Before we pull away from the curb . . .

During this lockdown, I’ve taken to shouting at the television. The set is turned on you understand, and tuned to our National Broadcaster, the one that I am paying their salaries.

The other day they were interviewing a man whose young wife, a nurse working in intensive care, had lost her life. In his hour of grief, he was trying to articulate his thoughts, and the BBC had obviously persuaded him to sign a consent form.

In the ‘woke world’ of the Beeb, there must have been a box to tick on the form to register how you view your gender, and this distressed man had ticked ‘woman’ for below his name displayed on the television screen was that he was a widow and not a widower.

In today’s digital environment having up-to-the-minute stories is vital to keep ahead of the competition. But the pressure to get content online creates its own problems – the faster you rush something into ‘print’ the less time there is to proofread and the more chances of mistakes getting through – more of which later.

In this recent piece, with its missing ‘has’, the journalist at the BBC appears rather conversant in Pidgin English.

Now Leicester University has recently announced they are dropping Middle English from their English curriculum, so out goes Chaucer’s Canterbury Tales, Milton’s Paradise Lost and Beowulf. So presumably we can expect more of the likes of this on our television screens.

Which brings me neatly back to my ‘curb’ on misspellings. Having run numerous spellchecker passes over my book, and having recently completed a line edit (the result of being dropped by Penguin Random House), I glanced down at a chapter title and found ‘Before we pull away from the Curb…’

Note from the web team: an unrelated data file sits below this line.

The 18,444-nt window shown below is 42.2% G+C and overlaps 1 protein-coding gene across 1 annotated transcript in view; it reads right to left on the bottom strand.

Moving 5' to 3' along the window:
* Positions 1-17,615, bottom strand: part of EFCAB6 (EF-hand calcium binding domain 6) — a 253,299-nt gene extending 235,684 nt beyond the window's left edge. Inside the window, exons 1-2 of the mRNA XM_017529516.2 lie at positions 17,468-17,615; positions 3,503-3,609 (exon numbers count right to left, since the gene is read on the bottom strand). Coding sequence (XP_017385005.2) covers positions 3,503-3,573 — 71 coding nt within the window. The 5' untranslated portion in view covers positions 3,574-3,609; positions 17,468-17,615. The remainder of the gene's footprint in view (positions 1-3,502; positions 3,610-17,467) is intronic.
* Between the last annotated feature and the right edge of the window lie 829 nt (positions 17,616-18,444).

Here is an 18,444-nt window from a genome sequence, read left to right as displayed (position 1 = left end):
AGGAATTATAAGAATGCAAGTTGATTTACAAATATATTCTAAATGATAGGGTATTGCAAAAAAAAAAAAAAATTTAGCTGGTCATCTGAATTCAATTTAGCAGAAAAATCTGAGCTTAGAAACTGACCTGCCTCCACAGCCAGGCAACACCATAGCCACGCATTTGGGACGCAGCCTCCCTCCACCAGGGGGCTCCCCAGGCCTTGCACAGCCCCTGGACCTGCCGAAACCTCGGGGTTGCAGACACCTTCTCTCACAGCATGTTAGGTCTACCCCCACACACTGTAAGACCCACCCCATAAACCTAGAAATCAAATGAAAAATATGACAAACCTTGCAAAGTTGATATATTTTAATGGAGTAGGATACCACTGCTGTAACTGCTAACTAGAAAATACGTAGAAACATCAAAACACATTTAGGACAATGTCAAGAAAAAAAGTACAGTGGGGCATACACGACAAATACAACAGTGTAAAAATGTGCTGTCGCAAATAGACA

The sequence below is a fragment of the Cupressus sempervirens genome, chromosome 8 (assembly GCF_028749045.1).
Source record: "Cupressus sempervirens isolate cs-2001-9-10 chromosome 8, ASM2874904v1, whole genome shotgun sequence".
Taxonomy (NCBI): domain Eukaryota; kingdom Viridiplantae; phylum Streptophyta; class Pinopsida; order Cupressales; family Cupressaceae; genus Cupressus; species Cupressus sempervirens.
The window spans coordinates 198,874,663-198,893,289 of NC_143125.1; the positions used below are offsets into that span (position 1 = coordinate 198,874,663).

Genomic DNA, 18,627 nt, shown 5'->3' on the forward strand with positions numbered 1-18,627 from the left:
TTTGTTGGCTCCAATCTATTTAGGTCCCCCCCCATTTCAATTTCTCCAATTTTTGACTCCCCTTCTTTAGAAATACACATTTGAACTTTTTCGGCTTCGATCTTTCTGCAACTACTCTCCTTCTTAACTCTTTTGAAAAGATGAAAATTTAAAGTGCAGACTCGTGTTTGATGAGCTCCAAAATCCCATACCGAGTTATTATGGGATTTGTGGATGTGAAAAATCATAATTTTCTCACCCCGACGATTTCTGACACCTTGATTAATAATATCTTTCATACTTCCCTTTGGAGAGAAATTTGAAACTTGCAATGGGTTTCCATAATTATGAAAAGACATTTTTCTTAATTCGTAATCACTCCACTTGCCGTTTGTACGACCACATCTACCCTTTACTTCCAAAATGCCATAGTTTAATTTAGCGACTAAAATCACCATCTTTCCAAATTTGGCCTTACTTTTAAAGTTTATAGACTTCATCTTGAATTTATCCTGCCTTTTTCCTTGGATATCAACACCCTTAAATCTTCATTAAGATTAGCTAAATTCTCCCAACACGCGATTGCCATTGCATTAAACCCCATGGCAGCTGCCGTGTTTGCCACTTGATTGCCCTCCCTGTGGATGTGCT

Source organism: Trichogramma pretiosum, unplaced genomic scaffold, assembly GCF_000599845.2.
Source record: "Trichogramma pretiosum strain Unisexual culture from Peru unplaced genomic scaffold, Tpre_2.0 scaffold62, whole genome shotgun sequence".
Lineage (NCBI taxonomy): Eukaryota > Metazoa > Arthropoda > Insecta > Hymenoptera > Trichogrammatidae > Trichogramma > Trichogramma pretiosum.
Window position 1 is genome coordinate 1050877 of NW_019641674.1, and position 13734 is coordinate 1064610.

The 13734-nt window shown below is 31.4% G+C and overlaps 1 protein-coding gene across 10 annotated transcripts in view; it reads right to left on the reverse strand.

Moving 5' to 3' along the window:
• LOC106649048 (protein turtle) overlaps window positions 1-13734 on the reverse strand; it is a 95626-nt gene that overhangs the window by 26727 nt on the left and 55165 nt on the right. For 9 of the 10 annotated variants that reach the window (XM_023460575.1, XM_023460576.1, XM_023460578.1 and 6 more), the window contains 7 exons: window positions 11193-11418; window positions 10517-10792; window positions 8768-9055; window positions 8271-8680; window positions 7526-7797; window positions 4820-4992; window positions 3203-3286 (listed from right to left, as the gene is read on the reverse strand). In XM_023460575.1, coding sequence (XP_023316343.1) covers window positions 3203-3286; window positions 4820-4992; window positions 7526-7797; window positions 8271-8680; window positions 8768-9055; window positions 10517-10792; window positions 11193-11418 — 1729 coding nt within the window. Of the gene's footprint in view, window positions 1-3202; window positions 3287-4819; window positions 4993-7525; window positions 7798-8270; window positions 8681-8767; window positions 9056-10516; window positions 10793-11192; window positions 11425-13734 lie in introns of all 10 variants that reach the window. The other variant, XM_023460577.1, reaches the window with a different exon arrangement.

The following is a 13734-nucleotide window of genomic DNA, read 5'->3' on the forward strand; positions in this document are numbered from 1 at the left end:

No spellcheck or the Grammarly app would pick that up, only a measured, and more diligent approach to the written word, which seems to be missing, both in my book and at the British Broadcasting Corporation.

Now if you’ll excuse me I must go and proofread what I’ve just written – about 15 times.

4 thoughts on “Before we pull away from the curb . . .”

  1. The problem with proofreading is that English text makes sense. Thus, as we read, we become aware of the sense and this conditions what we expect to see next. So of course we see it – the brain excells at “completing the picture”. The more familiar we become with a text by rereading it, the more difficult it becomes to spot errors, especially those errors that we may have added while correcting previously discovered errors!

    A colleague of mind who also worked as a proofreader told me that when proofreading, he read a book backwards. That made it easier to spot the errors. I can’t quite see how that works but have no reason to doubt him.


    1. Having been a typesetter (and occasional reader) for 40 years, before becoming a cabbie, I’ve never heard of that one. They say when painting a picture you should turn it upside-down and also look at it in a mirror to see the faults. So reading backwards makes kind of sense.


  2. In America we seem to spell that ledge at the edge of the pavement (sidewalk here) curb. Kerb is unknown. You’ll even see signs saying “Curb your dog” which doesn’t mean hold your growling pitbull back with a bit, but drag it to the gutter before it “fouls” the sidewalk.


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